Cost of battle: $60 billion
WASHINGTON (AP) – Congress has provided more than $60 billion since September to combat terrorism at home and abroad and to rebuild from the attacks on New York and Washington. That’s roughly five times what the nation spent to fight terrorism in the previous year.
Some costs are one-time expenses or will diminish in coming years – like helping communities recover from the Sept. 11 devastation, but other anti-terrorism programs are sure to grow.
When he sends Congress his $2 trillion budget for fiscal 2003 next month, President Bush is expected to propose billions more for the military’s $345 billion wartime budget for the rest of this year, plus a hefty increase for next year for government-wide anti-terrorism efforts. Fiscal 2003 begins Oct. 1.
Republican aides on the House Budget Committee estimate that so-called homeland security programs alone – such as hiring FBI agents and stopping bioterrorists – will grow by $150 billion over the next decade. That excludes money for military anti-terrorism operations and for local recovery aid.
Not all of the $60 billion Congress approved will be spent this year. Precise figures remain hazy because of disagreements – sometimes fueled by politics – over what exactly constitutes anti-terrorism spending, and because such activities are often included within broader programs and are not distinct.
”We’re scrambling” to figure out precisely how much was enacted, said spokeswoman Melissa Merson of the nonpartisan Congressional Budget Office.
Though but a sliver of the federal budget, $60 billion exceeds the 2000 revenues of all but the dozen largest U.S. corporations, and would buy 3 million cars at $20,000 apiece. It also is five times the $12 billion total for all federal anti-terrorism spending in fiscal 2001, an August White House report said.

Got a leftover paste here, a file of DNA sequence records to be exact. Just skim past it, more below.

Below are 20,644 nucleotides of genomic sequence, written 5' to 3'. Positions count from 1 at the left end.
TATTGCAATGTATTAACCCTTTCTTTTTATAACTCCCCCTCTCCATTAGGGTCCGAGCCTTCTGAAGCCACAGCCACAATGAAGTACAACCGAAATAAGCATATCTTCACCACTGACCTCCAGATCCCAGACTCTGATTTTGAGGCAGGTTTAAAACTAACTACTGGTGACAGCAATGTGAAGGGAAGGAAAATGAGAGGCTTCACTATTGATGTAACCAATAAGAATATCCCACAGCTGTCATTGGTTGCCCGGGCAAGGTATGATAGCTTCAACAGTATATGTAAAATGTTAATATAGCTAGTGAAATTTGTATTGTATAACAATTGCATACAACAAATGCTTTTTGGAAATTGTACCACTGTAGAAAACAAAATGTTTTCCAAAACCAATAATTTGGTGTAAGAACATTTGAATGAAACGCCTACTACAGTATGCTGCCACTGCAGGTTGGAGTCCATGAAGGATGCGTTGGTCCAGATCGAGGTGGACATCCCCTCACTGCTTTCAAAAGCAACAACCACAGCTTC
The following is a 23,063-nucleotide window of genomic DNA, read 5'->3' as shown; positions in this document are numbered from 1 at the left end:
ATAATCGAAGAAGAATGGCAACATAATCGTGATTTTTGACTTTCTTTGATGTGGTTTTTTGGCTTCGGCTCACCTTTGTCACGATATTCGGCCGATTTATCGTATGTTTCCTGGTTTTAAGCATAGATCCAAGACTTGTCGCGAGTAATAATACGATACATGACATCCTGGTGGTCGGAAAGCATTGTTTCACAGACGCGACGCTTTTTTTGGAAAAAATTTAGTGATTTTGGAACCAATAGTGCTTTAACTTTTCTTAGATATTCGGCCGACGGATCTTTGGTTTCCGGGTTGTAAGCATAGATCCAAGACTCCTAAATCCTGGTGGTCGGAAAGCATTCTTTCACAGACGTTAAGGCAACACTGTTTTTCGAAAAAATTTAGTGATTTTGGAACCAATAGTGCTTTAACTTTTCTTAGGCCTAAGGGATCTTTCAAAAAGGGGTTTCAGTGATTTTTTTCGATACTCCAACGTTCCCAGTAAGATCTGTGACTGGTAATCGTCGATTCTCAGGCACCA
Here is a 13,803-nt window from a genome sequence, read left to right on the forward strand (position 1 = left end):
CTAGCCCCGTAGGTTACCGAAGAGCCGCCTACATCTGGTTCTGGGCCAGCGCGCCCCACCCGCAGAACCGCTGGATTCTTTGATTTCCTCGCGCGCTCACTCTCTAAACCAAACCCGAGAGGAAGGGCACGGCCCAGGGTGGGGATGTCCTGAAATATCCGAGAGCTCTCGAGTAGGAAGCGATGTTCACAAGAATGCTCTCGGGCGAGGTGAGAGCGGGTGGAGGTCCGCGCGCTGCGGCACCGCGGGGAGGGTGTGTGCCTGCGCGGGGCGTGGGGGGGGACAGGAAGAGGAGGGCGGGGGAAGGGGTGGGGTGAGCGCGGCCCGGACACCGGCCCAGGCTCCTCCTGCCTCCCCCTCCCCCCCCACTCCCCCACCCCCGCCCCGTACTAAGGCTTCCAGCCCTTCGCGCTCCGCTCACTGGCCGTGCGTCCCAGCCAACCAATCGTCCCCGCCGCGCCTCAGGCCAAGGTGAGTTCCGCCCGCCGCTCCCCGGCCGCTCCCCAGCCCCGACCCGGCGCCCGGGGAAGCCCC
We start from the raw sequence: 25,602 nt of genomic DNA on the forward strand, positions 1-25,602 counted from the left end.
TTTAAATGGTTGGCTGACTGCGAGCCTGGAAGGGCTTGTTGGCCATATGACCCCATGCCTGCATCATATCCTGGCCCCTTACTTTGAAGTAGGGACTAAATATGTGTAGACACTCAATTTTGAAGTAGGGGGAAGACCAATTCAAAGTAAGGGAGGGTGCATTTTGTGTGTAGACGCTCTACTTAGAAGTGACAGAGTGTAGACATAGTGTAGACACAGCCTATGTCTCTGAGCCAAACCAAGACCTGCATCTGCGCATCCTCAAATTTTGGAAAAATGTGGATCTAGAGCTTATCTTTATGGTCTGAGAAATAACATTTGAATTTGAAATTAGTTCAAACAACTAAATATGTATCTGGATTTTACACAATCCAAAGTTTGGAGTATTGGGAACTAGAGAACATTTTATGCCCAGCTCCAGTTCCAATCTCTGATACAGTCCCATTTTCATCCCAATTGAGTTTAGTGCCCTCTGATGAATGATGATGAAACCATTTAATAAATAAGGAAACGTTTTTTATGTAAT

Beefing up security at home and hunting Osama bin Laden are hugely popular with the public and members of both parties, assuring that such spending will continue. But that hasn’t stopped political warfare from erupting.
Bush and congressional Democrats clashed last fall over how to divide the first round of spending between defense and domestic programs. With a return of federal deficits imminent, more fights are brewing this election year.
”We have no higher obligation than to defend this country,” said Senate Budget Committee Chairman Kent Conrad, a North Dakota Democrat. ”But that doesn’t mean we give blank checks to anybody.”
Bush’s budget is expected to propose a $15 billion increase for domestic security programs, everything from protecting nuclear power plants to building up federal vaccine stockpiles. The White House says $34 billion was enacted for such programs for fiscal 2002.
”The president has made this a priority,” said White House budget office spokeswoman Amy Call. ”We’ll fund it at a level that reflects that priority.”
Underlining the political sensitivity of the issue, the Bush administration is broadening its definition of what comprises anti-terrorism spending from a narrower interpretation it used just weeks before the attacks.
An August White House report said Bush requested $12.8 billion for fiscal 2002 for all federal programs aimed at terrorists. Congressional aides from both parties say lawmakers provided roughly that amount in the 13 regular spending bills for the year, plus more in other legislation.
But White House officials are working on a new definition that includes border security, Coast Guard and aviation safety programs they had not counted before. The White House now says homeland security programs alone totaled $25 billion in those 13 bills for 2002.
Democrats say the broader definition lets the White House appear to be spending more money to thwart domestic terrorism, while offering a political shield from cuts to programs it likes. White House officials say the change is simply an updated, more accurate measurement.